ATF,Everett Police Host K-9 Program for Hundreds of Police Dogs

ATF K-9 trainer Ray Neely and his dog, Knox, conduct a training exercise last Thursday at the old Everett High School. More than 100 dogs tested for recertification as part of the ATF programs, and departments from all over New England and the New York City Police Department participated.

ATF K-9 trainer Ray Neely and his dog, Knox, conduct a training exercise last Thursday at the old Everett High School. More than 100 dogs tested for recertification as part of the ATF programs, and departments from all over New England and the New York City Police Department participated.

More than 100 K-9 officers and scores of police departments from as far away as New York City to as close as the Everett Police units descended on the old Everett High School K-9 training facility last week for training and certification.

Under Chief Steve Mazzie, the K-9 unit has grown over the last 10 years, with Everett Police having three K-9 officers and three trained police officer handlers. In the course of that time, the needs for K-9 officers in all facets of law enforcement – from bomb detection to drug detection – has increased tremendously.

Last year, Mazzie said the department opened one of the only K-9 training facilities in the area at the old Everett High School. It’s gotten a tremendous amount of use, and no more so than last week when the federal Bureau of Alcohol, Tobacco and Firearms (ATF) held a K-9 Odor Recognition Testing course in the facility.

Scores of dogs were tested in their ability to correctly sniff out bomb making materials – a skill made all the more important after all three of Everett’s K-9 units were called to duty around the clock in the aftermath of the Boston Marathon bombing in 2013.

“They’re a great resource to have on the department, and we got our first K-9 officer in 2004,” said Chief Mazzie. “All three of our K-9s were called up for duty after the Boston Marathon bombing and they were invaluable there. We look at it as our dog is our neighbor’s dog. We do a lot of operations together. The K-9 officer world is a small world. Whether it’s the ATF or the other local departments, we all work together.”

The three-day program was seen as a recertified for dogs by ATF to make sure the dogs were able to still correctly locate explosives and firearm related evidence. The canine’s nose is a major asset making them capable of detecting up to 19,000 explosive combinations. These canines work with police agencies to seek out explosives, guns and spent ammunition in violent crime cases as well as providing security sweeps for major  events such as the Boston Marathon, sporting events, the July 4 Esplanade concert and other public gatherings.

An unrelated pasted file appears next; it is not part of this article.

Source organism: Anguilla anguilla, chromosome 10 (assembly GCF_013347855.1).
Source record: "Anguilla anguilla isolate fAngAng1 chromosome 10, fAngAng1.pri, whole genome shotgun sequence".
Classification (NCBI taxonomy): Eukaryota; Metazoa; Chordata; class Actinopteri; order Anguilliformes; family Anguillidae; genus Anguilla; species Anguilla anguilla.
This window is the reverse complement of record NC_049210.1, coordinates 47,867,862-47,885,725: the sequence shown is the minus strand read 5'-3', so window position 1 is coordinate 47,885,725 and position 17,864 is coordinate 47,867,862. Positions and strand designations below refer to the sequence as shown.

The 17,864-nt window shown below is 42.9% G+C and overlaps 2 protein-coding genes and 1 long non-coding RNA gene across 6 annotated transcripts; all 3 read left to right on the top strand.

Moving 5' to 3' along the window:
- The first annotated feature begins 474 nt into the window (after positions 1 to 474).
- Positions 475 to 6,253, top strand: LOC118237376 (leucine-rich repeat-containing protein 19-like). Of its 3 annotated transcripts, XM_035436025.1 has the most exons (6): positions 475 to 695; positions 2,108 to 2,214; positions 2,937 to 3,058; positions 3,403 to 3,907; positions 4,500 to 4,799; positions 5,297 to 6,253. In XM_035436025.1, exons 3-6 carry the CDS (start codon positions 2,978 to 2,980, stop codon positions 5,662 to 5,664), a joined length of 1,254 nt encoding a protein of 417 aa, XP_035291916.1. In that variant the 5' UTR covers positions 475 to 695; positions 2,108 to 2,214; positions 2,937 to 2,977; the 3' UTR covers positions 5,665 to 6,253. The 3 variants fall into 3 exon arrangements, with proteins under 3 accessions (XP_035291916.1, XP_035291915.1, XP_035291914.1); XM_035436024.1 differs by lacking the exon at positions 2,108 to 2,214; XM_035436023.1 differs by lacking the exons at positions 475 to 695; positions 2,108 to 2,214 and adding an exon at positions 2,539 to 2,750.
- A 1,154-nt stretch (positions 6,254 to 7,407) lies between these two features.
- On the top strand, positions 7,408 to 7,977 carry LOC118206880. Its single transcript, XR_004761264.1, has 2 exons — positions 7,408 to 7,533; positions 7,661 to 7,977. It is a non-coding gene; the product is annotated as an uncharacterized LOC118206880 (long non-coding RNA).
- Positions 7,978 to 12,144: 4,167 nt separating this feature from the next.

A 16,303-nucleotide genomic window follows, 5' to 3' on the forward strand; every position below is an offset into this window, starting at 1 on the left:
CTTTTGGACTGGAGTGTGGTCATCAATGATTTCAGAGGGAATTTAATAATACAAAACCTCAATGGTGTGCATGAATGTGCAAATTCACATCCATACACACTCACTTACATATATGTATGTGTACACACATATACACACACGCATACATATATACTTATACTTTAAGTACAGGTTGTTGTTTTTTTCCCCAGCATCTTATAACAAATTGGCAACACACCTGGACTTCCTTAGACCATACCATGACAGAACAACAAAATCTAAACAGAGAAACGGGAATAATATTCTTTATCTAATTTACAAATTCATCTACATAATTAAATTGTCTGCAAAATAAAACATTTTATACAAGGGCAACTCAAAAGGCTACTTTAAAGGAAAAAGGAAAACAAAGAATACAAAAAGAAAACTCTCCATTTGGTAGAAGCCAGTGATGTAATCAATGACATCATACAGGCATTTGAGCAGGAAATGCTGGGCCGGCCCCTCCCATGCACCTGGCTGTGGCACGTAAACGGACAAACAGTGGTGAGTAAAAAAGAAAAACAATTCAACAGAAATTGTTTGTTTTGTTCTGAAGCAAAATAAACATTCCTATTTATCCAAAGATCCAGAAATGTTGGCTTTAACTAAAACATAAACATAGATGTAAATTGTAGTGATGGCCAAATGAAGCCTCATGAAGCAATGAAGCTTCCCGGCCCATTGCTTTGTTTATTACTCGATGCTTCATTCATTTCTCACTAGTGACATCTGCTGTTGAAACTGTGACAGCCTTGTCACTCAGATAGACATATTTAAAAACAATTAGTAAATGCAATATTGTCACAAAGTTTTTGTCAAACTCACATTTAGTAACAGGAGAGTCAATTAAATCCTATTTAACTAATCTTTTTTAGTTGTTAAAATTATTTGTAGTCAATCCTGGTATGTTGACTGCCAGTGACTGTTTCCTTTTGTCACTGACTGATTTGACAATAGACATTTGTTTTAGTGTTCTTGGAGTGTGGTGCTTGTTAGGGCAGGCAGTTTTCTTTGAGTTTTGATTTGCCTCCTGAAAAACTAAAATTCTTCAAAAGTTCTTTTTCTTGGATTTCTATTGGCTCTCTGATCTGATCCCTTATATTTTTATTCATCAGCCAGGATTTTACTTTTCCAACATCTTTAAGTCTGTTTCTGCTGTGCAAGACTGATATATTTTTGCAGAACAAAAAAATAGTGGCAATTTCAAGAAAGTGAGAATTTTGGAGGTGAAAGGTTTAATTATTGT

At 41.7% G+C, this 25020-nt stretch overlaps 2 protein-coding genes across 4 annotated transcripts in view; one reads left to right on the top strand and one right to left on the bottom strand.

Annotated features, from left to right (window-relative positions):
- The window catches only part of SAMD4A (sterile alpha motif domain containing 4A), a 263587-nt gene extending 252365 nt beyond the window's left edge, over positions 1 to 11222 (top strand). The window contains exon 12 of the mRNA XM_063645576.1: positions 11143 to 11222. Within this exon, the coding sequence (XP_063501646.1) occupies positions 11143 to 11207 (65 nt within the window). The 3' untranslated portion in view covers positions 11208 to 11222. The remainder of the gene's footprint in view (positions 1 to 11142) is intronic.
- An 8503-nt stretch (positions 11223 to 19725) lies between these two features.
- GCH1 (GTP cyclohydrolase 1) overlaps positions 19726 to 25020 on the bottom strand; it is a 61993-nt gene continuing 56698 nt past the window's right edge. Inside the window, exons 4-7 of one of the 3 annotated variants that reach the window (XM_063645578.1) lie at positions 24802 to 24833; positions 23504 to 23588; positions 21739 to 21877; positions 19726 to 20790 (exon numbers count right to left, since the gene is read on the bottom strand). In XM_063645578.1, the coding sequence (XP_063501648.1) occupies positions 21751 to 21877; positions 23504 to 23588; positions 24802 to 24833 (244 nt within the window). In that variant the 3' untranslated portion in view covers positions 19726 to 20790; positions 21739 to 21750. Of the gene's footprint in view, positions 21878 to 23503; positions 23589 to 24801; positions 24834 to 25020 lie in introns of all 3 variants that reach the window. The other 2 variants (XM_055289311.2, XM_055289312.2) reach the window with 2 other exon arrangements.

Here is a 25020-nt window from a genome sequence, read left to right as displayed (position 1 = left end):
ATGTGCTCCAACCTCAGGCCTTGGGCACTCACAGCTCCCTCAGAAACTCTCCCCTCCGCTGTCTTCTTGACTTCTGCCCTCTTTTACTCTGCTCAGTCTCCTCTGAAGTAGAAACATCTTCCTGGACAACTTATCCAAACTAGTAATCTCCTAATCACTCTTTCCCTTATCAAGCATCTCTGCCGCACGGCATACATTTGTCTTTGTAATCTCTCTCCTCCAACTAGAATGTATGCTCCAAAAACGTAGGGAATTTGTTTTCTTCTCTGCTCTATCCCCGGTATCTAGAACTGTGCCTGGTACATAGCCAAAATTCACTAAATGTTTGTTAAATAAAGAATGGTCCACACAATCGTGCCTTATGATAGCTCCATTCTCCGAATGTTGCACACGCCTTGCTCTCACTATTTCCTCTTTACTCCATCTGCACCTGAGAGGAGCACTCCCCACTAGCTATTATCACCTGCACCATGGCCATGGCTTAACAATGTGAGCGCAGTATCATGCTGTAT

“We do this all over the country a variety of agencies – state, local and federal – and are glad to be able to do this certification in Everett,” said Ray Neely of the ATF, who also is a handler for his dog, Knox. “The purpose is to make sure the K-9 handlers have an opportunity to test their dogs on uncontaminated explosives odors.”

Set up in what looked like paint cans lined in a circle, the test route featured several cans with specific explosive smells in some of the cans. Handlers and their K-9s would quickly move from can to can, with the K-9 stopping when detecting a target odor. Neither the handler, nor the dogs, knew which cans contained the right smells. In order to gain recertification, the dogs had to find 100 percent of the right odors, as there is no room for error in such a line of work.

For the most part, the dogs performed flawlessly.

On hand last Thursday for the course was Rafael Hernandez, ATF branch chief for the National Canine Division.

He said he appreciates that so many local departments like Everett have invested in K-9 units, and he said his bureau is happy to help the local departments make sure their dogs’ training remains top-notch.

“Obviously, the more departments that get K-9s, the better for public safety,” he said. “We have our own K-9 handlers that work in tandem with state and local departments. With a program like this, we make sure that state and local K-9s have the opportunity to test whether they are proficient in detecting explosive odors. We’re encouraged by the numbers of K-9s that are out there in departments and we want to help them as much as possible to make sure the dogs are trained correctly with the proper skills. You can’t have too many dogs because dogs are like people in that they get tired and injured. So, it’s great to have more properly trained dogs to switch out.”

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